|Photo by Rama|
There was no official theme but there were some interesting threads that emerged through the evening.
Colin, MC-ing as usual kicked off proceedings with The Ballad Of Old Seth Davy (Glyn Hughes).
Mike started off a political thread to mark the upcoming election with his version of Hanging Johnny (Roud 2625) in which he kills of a variety of political figures, past and present. Simon was first to follow on, making a sideways comment at Donald Trump (possibly) with This Is The Way The World Ends (Brian Bedford).
In a brief respite from such serious matters we heard Rose sing The Cuckoo Bird (Roud 413), Derek perform Dancing At Whitsun (Austin John Marshall), and Steve G play There Is A Stone (John Smith).
Colin brought us firmly back to politics with Ewan MacColl's Legal Illegal. Mike followed up on a historical theme with Leon Rosselson's World Turned Upside Down.
Mike's first, Hanging Johnny, had made a rather terminal mention of Enoch Powell and it was this that inspired Derek to dig up a song he said he had tried to bury several times on the subject of that particular politician winning the seat of South Down in 1974 for the Ulster Unionist Party. Contrary to speculation, Derek did not write this song but collected it from a singer in Oxford. He remembers there were three verses but on first hearing he was only able to commit two to memory (not a bad feat, I think) and so that is how he sings it, when he's not digging a hole to bury it!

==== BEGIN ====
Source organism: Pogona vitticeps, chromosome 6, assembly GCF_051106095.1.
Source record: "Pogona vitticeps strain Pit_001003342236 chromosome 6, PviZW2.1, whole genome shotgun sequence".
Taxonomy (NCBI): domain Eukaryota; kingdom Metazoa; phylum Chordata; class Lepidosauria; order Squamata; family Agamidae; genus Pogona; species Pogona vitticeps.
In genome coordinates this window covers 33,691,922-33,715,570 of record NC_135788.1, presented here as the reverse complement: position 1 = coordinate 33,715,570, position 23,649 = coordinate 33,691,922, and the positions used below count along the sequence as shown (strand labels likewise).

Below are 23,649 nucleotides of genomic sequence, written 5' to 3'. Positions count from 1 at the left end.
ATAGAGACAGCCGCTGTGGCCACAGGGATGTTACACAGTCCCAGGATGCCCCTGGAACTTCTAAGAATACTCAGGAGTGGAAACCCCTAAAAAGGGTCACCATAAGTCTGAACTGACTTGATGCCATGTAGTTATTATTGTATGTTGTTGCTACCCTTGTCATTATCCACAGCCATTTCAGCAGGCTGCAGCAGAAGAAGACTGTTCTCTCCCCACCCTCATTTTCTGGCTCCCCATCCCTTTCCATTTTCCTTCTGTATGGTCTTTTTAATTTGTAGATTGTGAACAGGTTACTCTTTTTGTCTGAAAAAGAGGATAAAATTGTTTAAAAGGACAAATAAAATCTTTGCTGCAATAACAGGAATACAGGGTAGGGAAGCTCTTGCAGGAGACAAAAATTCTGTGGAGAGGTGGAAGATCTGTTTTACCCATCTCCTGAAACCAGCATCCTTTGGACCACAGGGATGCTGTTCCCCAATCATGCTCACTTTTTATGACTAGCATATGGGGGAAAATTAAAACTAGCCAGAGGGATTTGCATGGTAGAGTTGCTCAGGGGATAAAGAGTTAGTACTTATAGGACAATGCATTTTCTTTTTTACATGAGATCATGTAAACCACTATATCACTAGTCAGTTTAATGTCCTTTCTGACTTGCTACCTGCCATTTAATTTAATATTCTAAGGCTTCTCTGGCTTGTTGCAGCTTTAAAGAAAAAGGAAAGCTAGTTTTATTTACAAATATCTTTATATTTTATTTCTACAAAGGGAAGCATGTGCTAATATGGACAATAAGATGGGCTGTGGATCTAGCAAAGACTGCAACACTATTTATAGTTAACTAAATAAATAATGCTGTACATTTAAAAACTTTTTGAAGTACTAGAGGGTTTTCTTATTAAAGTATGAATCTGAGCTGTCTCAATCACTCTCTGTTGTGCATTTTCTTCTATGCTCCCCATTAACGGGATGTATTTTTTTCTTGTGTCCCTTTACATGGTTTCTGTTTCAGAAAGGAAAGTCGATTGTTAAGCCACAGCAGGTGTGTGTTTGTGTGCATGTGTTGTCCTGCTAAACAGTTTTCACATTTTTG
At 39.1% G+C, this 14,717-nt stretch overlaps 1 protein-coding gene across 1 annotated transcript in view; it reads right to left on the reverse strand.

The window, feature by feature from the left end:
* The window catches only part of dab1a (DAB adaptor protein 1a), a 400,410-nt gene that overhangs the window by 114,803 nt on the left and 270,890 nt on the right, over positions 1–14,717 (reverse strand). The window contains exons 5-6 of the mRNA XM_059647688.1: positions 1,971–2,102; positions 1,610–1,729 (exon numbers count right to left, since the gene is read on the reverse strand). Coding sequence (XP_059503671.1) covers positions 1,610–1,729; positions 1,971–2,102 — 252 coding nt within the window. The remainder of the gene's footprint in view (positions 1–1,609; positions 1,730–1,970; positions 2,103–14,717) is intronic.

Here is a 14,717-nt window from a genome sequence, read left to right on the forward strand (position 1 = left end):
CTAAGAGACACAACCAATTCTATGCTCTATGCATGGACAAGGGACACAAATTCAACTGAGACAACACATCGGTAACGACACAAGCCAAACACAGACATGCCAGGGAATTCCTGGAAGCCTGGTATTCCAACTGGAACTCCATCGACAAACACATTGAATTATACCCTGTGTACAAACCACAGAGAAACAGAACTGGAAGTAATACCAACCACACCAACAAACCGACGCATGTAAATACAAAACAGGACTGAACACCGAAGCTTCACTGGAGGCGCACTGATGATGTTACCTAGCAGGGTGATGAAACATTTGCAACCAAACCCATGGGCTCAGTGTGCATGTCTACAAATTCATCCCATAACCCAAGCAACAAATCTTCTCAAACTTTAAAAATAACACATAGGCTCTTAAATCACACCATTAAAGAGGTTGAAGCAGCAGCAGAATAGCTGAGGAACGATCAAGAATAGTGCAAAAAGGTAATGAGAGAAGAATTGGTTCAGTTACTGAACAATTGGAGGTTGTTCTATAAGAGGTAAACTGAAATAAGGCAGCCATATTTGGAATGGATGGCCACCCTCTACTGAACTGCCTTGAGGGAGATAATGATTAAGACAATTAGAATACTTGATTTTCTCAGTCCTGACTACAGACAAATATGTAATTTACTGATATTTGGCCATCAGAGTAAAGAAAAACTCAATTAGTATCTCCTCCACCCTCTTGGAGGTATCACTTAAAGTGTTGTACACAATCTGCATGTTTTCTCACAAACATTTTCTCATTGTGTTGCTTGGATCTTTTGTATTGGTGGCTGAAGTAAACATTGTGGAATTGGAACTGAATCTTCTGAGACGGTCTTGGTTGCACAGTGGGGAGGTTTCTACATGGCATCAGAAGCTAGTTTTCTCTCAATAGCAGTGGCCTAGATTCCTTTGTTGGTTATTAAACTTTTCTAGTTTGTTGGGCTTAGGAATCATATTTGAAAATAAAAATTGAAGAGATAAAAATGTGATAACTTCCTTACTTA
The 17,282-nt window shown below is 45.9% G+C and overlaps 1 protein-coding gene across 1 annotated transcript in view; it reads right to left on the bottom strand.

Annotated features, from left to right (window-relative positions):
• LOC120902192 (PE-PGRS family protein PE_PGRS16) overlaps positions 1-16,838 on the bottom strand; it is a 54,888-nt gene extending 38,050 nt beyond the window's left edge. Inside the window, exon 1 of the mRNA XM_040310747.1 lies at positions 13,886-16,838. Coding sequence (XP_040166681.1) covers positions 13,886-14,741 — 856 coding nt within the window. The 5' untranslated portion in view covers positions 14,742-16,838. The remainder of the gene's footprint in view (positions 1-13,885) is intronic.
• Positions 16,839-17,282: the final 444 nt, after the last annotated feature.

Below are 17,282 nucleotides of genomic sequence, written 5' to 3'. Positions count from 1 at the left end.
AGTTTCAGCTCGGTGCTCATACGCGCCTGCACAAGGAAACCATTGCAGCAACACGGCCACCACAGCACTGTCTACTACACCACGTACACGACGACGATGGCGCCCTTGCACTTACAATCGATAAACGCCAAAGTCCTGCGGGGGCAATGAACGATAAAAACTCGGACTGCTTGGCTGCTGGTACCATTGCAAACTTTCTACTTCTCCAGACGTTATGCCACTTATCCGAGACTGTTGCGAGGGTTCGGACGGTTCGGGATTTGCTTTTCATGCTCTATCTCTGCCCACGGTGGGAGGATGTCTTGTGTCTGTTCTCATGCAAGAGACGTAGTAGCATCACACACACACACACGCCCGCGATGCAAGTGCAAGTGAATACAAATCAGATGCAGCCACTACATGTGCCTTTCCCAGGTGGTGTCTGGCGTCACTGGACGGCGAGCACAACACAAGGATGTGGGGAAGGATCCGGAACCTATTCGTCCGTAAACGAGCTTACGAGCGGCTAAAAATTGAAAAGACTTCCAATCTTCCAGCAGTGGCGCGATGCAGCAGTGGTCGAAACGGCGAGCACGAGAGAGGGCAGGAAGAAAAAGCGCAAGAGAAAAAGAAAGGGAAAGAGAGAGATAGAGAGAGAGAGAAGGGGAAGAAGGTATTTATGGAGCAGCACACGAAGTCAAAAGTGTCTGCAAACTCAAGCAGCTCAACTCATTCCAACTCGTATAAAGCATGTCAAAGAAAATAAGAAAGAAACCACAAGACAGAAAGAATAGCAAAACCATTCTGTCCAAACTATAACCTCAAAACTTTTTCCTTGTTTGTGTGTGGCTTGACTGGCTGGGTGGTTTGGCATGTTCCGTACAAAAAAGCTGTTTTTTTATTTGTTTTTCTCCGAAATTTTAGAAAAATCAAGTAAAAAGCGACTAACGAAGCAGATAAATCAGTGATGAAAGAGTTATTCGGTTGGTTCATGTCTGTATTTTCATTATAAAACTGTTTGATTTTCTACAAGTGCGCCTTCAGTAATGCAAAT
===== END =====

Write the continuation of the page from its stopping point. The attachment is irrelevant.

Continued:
Still on political themes, Colin sang Ewan MacColl's Black And White and Mike gave us Blackleg Miner (Roud 3193). Continuing with the industrial, Simon sang Bruce Springsteen's Factory. Another song from "The Boss" came from Steve G with Youngstown.
Mike had earlier said that he didn't remember The Red Flag - Derek said he didn't remember all of the verses but had a pretty good go, singing it to the tune The White Cockade, as intended by its writer, Jim Connell, rather than the more commonly used Lauriger Horatius (or Tannenbaum as it's often known). Mike returned with Banks Of Marble (Les Rice).
Rose came up with an entirely unintentional thread of misleading attributions. First she sang The Smuggler's Song, which is usually attributed to Rudyard Kipling because it appears in his story Puck of Pook's Hill. Our friend Tom however presented me some time ago with his own research which he believed showed the song to be older than this. I have to admit I haven't entirely unravelled Tom's work yet but let's say the attribution is open to discussion but that's not Rose's fault.
Similarly, we won't blame Rose for Derek's exclamation when she attributes Down By The Sally Gardens (Roud V28639) to WB Yeats. Derek explained that Yeats half remembered a song his nanny used to sing to him as a child. In fact he only remembered a few lines, not even a verse and managed to embroider his new song around those few words. The original song, which is in Derek's own repertoire, was You Rambling Boys Of Pleasure (Roud 386).
I have to briefly mention a strangle little song that Derek sang. It seems to be called The Wee Wee Song. Derek suggested that it might have been written by Matt McGinn though he thought he may not have admitted to it. Well, I don't know about that but, I have seen it categorised as a scouting song.
Steve G sang a song by Al Stewart and challenged Colin to name it. Colin was as good as silent on the matter. The title turned out to be Samuel Oh How You've Changed, which didn't seem to be from the lyric at all.
Colin finished off the evening with a song by Dougie MacLean, the second of the evening since Simon had earlier sung Caledonia. Colin's song spoke of taking time to learn to use something and using it well but never mentioned what the subject was. I suggested Colin ask Steve G what the title was. Steve was just as stumped as Colin had been earlier. The title was Scythe Song.
Here's a selection of songs sung during this session.
(Number of people present - 6, of whom 6 performed)